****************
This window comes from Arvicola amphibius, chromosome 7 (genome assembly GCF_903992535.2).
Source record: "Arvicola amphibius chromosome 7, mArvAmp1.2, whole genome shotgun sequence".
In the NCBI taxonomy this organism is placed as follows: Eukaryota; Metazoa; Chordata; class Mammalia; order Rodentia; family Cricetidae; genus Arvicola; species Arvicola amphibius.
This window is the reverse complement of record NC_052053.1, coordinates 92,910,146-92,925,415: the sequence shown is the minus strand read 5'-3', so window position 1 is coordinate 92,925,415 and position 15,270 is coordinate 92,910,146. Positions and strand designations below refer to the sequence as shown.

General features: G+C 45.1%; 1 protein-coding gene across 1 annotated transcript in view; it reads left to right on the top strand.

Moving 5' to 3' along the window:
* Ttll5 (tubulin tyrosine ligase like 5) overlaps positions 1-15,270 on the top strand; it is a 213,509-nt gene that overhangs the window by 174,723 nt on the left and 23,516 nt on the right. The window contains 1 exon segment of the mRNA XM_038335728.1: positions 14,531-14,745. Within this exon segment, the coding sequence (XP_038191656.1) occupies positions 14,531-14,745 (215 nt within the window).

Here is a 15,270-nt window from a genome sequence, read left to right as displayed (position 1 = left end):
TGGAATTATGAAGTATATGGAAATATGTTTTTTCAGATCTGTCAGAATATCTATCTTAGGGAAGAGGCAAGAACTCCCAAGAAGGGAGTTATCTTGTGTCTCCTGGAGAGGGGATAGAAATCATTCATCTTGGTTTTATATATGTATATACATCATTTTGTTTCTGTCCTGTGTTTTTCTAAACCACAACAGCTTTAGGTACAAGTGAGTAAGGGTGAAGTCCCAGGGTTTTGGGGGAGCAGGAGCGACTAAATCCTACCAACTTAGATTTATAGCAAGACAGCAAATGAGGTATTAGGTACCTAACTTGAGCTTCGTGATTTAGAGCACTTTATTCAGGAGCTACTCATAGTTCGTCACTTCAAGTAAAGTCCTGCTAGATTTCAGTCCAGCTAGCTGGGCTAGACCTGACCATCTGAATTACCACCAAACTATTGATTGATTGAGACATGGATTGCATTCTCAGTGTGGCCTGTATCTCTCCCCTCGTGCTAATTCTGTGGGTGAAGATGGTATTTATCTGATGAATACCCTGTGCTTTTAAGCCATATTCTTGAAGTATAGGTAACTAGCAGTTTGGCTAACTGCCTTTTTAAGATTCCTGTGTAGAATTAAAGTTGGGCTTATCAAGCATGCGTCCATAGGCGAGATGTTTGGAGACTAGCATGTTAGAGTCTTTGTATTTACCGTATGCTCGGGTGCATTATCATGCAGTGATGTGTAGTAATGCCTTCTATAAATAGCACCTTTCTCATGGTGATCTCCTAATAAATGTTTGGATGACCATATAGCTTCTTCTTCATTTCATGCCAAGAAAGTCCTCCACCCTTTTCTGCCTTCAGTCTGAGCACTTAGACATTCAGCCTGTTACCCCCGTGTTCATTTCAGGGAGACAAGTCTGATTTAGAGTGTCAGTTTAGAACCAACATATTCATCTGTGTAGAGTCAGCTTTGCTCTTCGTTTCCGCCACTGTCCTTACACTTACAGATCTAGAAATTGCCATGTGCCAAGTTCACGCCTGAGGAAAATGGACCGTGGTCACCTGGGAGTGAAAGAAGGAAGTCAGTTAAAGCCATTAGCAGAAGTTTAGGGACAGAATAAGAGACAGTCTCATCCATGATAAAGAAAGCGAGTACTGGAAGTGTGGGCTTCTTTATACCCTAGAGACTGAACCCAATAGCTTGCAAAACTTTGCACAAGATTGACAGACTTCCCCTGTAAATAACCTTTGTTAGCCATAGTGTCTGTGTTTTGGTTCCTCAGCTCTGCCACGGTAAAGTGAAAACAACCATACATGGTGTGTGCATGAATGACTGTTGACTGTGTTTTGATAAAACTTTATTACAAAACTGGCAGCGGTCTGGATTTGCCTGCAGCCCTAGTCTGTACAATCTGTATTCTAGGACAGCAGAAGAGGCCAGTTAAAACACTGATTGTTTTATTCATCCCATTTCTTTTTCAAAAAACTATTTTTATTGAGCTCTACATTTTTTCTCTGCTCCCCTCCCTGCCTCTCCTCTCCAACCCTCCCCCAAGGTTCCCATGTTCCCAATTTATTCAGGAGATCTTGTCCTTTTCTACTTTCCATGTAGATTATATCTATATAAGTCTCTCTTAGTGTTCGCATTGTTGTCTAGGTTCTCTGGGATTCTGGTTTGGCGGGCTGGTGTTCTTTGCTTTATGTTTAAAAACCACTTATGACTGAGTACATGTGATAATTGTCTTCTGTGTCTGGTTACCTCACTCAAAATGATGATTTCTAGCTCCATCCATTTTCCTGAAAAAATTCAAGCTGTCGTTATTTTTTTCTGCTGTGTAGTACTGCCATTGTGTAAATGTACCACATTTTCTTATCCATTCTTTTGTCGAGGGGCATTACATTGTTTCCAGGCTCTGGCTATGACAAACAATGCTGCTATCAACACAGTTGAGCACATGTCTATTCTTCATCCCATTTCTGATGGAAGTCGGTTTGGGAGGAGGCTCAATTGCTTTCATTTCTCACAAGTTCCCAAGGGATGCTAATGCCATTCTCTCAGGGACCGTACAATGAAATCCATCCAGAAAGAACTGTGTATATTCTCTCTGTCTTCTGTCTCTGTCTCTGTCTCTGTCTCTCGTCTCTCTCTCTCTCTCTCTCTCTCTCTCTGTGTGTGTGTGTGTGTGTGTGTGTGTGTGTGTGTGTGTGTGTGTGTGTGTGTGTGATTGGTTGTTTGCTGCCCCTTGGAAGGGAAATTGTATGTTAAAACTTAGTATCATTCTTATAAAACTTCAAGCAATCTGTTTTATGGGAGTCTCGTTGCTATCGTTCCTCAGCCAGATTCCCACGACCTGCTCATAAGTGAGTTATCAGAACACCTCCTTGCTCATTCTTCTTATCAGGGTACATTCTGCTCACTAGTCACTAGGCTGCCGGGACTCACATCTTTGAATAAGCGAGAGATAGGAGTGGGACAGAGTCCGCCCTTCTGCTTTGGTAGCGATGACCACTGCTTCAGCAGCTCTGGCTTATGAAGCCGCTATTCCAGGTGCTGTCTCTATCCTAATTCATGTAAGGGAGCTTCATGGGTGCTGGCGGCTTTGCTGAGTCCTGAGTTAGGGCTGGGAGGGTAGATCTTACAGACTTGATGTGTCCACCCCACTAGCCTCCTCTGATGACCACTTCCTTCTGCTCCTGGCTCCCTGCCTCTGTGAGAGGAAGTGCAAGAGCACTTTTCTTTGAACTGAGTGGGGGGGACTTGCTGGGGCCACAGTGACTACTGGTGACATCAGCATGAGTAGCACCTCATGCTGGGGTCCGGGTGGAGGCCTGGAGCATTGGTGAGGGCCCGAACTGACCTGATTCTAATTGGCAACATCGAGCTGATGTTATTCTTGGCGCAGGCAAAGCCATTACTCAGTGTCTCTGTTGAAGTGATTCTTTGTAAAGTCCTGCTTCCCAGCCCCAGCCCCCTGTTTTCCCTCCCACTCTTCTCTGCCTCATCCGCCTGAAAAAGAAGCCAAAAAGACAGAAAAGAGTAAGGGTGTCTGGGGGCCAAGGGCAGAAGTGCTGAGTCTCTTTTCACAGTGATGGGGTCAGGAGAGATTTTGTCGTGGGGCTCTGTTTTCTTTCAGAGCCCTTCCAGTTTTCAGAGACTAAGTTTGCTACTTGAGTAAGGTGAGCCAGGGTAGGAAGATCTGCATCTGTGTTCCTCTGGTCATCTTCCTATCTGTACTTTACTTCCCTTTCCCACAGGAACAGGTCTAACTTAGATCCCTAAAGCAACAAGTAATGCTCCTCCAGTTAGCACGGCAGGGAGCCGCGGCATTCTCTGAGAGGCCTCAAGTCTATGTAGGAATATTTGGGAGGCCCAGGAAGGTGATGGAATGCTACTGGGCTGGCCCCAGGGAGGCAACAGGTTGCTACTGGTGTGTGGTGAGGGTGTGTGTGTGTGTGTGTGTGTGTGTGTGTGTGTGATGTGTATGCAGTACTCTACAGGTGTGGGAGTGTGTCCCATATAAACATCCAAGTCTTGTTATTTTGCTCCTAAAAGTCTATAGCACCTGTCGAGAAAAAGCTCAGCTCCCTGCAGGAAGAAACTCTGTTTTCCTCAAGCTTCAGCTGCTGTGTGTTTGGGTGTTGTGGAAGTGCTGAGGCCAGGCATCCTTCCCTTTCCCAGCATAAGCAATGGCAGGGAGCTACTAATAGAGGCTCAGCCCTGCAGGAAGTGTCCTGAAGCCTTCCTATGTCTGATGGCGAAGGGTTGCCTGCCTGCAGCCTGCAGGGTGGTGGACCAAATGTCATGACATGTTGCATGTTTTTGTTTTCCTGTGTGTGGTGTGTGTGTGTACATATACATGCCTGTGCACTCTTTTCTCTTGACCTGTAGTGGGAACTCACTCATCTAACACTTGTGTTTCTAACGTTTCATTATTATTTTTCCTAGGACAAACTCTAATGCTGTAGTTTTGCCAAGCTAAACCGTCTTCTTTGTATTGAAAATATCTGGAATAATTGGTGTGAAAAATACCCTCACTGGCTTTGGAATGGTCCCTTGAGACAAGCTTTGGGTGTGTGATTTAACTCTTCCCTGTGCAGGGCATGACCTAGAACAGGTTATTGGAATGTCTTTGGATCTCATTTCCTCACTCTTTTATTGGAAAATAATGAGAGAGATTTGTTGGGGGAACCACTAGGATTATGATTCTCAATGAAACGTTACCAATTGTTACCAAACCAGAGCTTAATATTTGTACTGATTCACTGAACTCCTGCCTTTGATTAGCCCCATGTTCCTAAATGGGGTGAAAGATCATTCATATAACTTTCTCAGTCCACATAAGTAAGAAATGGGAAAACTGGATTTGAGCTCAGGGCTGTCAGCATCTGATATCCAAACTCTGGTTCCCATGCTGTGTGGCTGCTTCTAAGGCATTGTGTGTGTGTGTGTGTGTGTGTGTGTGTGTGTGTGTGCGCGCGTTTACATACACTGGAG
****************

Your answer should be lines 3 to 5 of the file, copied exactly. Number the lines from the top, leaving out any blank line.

In the NCBI taxonomy this organism is placed as follows: Eukaryota; Metazoa; Chordata; class Mammalia; order Rodentia; family Cricetidae; genus Arvicola; species Arvicola amphibius.
This window is the reverse complement of record NC_052053.1, coordinates 92,910,146-92,925,415: the sequence shown is the minus strand read 5'-3', so window position 1 is coordinate 92,925,415 and position 15,270 is coordinate 92,910,146. Positions and strand designations below refer to the sequence as shown.

General features: G+C 45.1%; 1 protein-coding gene across 1 annotated transcript in view; it reads left to right on the top strand.